The Art of Food Colouring: Enhancing Visual Appeal in Foods and Beverages

15 Jun 2023
   Apparently, “We eat with our eyes.” Foods that are off-colour are typically thought to be of lower quality, which is why colours are added. Food colouring, also known as food additives or food dyes, are any substances used to impart or enhance colour to food and includes colouring preparation.

   Food colouring comes in many forms consisting of liquids, powders, and gels.  Besides that, food colouring consists of two types: Synthetic (Brilliant Blue FCF,  Tartrazine) and Natural (ex: beetroot, turmeric). Synthetic colouring is chemically  produced while natural colouring is often extracted from plant, animal, or mineral  sources. As a result, synthetic colouring is often more vibrant and stable than  natural colouring. This, however, does not affect the taste of your food.
   Food colouring can be added to a wide range of food products, including  processed foods, beverages, confectionary, baked goods, dairy products, sauces, dressings, and processed foods. Food colouring aids in the production of colourful  candies, eye-catching icing, tasty baked goods, attractive beverages, and visually  appealing snacks.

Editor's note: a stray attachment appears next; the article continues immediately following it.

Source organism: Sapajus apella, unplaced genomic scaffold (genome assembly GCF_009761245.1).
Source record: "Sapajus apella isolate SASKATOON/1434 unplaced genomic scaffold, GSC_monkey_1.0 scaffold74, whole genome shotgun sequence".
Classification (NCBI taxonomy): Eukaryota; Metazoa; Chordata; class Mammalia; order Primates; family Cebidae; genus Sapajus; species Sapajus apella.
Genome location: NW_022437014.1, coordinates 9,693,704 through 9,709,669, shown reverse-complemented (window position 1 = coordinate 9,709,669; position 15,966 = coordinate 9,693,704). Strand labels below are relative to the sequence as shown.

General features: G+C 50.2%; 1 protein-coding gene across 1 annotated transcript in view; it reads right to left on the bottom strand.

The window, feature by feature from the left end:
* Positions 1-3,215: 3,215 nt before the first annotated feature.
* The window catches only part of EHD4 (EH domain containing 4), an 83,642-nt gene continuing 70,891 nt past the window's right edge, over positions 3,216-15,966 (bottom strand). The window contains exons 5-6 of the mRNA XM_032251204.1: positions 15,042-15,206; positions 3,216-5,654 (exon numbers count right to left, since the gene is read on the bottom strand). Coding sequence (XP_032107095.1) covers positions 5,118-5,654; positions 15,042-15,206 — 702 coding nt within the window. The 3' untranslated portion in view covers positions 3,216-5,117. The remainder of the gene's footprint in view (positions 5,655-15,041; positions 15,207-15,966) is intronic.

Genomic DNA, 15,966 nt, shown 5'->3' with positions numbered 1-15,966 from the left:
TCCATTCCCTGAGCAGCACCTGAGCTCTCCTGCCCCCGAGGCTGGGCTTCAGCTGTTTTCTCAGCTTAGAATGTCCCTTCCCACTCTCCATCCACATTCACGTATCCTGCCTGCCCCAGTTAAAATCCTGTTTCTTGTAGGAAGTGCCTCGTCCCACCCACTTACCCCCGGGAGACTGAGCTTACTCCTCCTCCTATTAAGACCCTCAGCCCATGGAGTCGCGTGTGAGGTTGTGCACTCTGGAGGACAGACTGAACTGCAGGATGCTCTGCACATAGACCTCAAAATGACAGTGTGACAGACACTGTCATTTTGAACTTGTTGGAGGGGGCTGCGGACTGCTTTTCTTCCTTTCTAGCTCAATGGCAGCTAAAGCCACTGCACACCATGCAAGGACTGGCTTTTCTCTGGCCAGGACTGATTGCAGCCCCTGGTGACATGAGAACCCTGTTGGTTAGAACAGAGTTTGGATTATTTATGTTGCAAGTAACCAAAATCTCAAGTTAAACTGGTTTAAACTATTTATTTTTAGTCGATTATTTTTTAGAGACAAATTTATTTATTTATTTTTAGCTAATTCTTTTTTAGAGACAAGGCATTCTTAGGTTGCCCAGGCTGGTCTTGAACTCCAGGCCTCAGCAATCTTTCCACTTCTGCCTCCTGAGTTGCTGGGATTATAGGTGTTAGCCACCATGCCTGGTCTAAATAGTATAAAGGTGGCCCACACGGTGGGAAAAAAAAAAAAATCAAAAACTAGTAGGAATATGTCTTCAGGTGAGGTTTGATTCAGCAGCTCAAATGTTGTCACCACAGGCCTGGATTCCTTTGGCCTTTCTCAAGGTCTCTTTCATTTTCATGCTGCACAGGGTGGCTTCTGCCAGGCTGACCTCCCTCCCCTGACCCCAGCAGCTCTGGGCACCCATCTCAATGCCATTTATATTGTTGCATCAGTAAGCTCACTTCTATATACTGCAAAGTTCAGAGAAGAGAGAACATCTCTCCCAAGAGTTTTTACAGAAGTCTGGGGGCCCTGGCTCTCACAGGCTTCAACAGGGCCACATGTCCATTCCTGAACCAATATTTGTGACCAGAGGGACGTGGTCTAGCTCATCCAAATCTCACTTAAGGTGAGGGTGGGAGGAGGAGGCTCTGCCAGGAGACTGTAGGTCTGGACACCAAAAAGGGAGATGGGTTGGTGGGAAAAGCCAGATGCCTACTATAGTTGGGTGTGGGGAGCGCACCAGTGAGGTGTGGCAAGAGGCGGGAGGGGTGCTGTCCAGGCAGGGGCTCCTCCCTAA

Regulation 21 of the Malaysia Food Regulation 1985 stated that the substances listed in Table I and Table II shall be the permitted colouring substances within the meaning and for the purposes of these Regulations and only the substances specified in Table III to the Seven Schedule shall be the permitted diluent. Furthermore,
colouring preparations must contain a minimum of 4 per cent of permitted colouring substance. Benzoic acid, which is an approved preservative, may be present in liquid form colouring preparation in amounts not greater than 400 mg/kg, together with acidity regulators, which are a permitted food conditioner. We must double check with the CODEX Standard for Food Additives because the maximum usage level of food colouring depends on the specified products produced.

   It is crucial to note that excessive consumption of some synthetic food colouring has been linked to possible health issues, such as hyperactivity in children or allergic reactions in sensitive individuals. Thus nowadays, the demand for natural food colouring options is growing rapidly due to consumer preferences for clean-label products such as fruit and vegetable juices, plant extracts, and other natural colour sources.

   By understanding the various types of food coloring, exploring natural alternatives, and considering the regulations associated with their usage, we can elevate the art of food coloring and create visually stunning culinary masterpieces.

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